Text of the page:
DoEvents Strikes Back – Part 1
I have needed to butt heads with a colleague over their excessive use of DoEvents throughout their code. I have seen many times DoEvents used as a crutch for poor performing code. The form isn’t refreshing and the user has no idea what is happening, DoEvents. Unable to have a cancel button working, DoEvents. A loop taking too long to process, DoEvents.
First things first. DoEvents was used as a mechanism to process windows message events on the queue for the current application. Its main use, and it should have been always for this is the implementation of long running processes and processing a cancel mechanism for the process. But I have seen it in non-looping processes, like in the case for me butting heads, and certainly other places, where it looks like they are trying to implement some visual multi-threading (by that I mean the user might think the application is multi-threaded when it isn’t.
Now DoEvents in the .NET Framework is implemented but is implemented differently from the one in VB6. Though my main issue is it’s use in VB6 when it isn’t fully understood why it is there. This annoyed me so much so that I eventually wrote a version of my own that is the same as the one implemented in .NET.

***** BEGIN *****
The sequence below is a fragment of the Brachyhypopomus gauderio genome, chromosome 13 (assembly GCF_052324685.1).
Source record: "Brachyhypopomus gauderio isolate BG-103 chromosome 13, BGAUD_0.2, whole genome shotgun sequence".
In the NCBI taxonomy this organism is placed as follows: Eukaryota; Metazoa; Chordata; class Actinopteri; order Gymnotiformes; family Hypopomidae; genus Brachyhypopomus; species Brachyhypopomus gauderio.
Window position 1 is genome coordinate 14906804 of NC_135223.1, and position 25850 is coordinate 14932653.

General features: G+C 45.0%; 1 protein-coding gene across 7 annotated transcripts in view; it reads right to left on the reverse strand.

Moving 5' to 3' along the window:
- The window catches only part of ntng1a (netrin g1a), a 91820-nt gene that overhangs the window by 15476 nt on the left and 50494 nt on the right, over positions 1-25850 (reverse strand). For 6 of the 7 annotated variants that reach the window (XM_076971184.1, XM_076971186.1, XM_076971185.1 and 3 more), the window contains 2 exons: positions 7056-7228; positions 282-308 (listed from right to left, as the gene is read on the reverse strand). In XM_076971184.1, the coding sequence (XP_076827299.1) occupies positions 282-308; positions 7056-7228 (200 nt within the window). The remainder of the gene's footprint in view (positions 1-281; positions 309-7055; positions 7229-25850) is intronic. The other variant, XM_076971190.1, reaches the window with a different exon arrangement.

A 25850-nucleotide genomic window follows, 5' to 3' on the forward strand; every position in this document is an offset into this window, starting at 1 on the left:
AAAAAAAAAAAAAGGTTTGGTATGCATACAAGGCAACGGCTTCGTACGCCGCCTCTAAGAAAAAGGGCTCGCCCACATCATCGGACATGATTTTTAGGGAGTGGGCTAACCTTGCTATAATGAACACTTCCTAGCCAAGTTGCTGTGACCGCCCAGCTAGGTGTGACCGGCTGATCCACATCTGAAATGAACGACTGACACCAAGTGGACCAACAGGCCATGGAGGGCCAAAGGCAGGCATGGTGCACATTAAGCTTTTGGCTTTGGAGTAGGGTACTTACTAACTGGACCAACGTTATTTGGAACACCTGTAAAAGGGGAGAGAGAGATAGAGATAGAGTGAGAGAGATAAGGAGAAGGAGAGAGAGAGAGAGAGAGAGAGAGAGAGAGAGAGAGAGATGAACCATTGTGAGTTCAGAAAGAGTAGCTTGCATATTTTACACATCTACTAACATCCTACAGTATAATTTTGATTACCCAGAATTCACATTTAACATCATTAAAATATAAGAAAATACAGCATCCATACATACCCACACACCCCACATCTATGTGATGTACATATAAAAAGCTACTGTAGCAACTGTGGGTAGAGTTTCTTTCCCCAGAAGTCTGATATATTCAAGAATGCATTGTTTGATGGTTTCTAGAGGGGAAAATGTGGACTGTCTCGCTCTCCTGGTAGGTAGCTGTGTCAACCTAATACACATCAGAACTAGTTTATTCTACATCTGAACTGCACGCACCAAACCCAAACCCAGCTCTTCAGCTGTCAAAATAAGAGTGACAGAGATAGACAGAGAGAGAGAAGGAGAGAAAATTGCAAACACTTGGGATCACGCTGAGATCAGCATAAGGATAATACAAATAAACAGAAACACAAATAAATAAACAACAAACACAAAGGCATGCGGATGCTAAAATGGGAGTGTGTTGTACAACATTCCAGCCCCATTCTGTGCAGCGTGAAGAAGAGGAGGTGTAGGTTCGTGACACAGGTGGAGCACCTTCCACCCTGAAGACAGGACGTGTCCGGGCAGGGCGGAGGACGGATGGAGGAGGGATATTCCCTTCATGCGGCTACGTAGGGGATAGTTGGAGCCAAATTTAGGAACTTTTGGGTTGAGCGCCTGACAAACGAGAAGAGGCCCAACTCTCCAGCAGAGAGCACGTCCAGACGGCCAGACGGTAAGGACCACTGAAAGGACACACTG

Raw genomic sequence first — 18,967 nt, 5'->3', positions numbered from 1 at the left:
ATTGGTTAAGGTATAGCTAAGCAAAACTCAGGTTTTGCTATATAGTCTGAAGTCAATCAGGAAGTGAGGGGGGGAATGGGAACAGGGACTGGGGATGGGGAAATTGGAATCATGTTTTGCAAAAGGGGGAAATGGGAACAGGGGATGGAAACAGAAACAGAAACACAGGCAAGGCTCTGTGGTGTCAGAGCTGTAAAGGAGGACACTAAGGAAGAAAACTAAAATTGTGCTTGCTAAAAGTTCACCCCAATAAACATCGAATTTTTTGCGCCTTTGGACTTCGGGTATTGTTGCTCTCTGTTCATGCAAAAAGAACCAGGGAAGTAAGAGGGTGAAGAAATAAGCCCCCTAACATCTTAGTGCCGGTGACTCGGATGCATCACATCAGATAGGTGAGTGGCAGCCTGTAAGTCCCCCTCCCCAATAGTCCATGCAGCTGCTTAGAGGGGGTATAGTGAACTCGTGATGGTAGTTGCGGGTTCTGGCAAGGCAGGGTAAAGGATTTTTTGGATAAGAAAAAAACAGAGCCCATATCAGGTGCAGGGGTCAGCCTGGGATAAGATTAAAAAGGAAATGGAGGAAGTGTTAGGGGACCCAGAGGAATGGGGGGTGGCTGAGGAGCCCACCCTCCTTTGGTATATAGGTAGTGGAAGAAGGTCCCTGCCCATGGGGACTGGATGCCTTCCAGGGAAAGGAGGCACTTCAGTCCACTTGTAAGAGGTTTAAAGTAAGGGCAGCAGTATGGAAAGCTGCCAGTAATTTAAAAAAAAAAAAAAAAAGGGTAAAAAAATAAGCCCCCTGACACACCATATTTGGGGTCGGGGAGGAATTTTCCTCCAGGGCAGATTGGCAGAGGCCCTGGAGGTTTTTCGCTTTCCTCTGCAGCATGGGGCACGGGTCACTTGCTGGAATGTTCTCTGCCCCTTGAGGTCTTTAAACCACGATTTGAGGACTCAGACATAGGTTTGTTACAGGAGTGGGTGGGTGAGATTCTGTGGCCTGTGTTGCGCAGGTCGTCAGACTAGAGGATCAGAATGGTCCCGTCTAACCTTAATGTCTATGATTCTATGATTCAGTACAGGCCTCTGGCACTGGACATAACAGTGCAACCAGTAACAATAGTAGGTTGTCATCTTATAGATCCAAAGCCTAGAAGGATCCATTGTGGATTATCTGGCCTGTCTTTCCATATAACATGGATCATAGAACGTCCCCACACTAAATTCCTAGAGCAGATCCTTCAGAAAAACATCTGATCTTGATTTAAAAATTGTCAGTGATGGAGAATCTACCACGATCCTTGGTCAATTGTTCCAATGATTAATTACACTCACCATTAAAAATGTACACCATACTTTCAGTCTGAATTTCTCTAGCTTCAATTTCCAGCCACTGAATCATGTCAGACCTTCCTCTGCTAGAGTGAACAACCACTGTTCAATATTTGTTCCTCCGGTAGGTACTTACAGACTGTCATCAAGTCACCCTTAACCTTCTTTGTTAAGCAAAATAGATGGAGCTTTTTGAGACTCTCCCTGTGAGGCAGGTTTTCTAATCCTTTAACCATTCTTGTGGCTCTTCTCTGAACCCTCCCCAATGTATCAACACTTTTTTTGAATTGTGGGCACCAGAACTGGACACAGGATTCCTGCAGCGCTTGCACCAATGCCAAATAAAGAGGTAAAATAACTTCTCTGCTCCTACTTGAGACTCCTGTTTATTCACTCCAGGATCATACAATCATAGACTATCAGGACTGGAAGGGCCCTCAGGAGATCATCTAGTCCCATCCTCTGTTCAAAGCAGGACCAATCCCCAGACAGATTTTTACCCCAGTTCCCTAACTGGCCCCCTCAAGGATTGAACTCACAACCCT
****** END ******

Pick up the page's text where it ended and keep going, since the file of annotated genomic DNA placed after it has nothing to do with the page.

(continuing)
Private Sub DoAction() Dim i As Long Me.StatusBar.Value = 0 For i = 1 to 10000000 ‘(yes 10 million) PerformActions i If i Mod 100000 = 0 then Me.StatusBar.Value = Me.StatusBar.Value + 1 End If Next i End Sub
Take a look at this code. The application looks through, it increments a status bar on the form. If the PerformActions is firing events and handling them, the refresh and update events on the form will not be executed until all events are processes.
Private Sub DoAction() Dim i As Long Me.StatusBar.Value = 0 For i = 1 to 10000000 ‘(yes 10 million) PerformActions i If i Mod 100000 = 0 then Me.StatusBar.Value = Me.StatusBar.Value + 1 End If DoEvents() Next i End Sub
The above code shows the common place for DoEvents. In the above case, DoEvents is executed 10 million times. this is possibly a little extreme. The best place for DoEvents is in the PerformActions method, because it can be then selectively executed IF other events need to be processes.
Some might question what is wrong with the position of DoEvents in the above code. It is the sleeping side effect that happens. DoEvents is called, it then starts processing the events on the queue. Once it returns it calls the Sleep API function, to end out the time slice give to it by the operating system. The main problem is, the time slice is given is dependant on what needs to be processed. If there is nothing on the queue, there is still a moment of sleeping, milliseconds, sure, but multiply milliseconds by 10 million and it might be significant.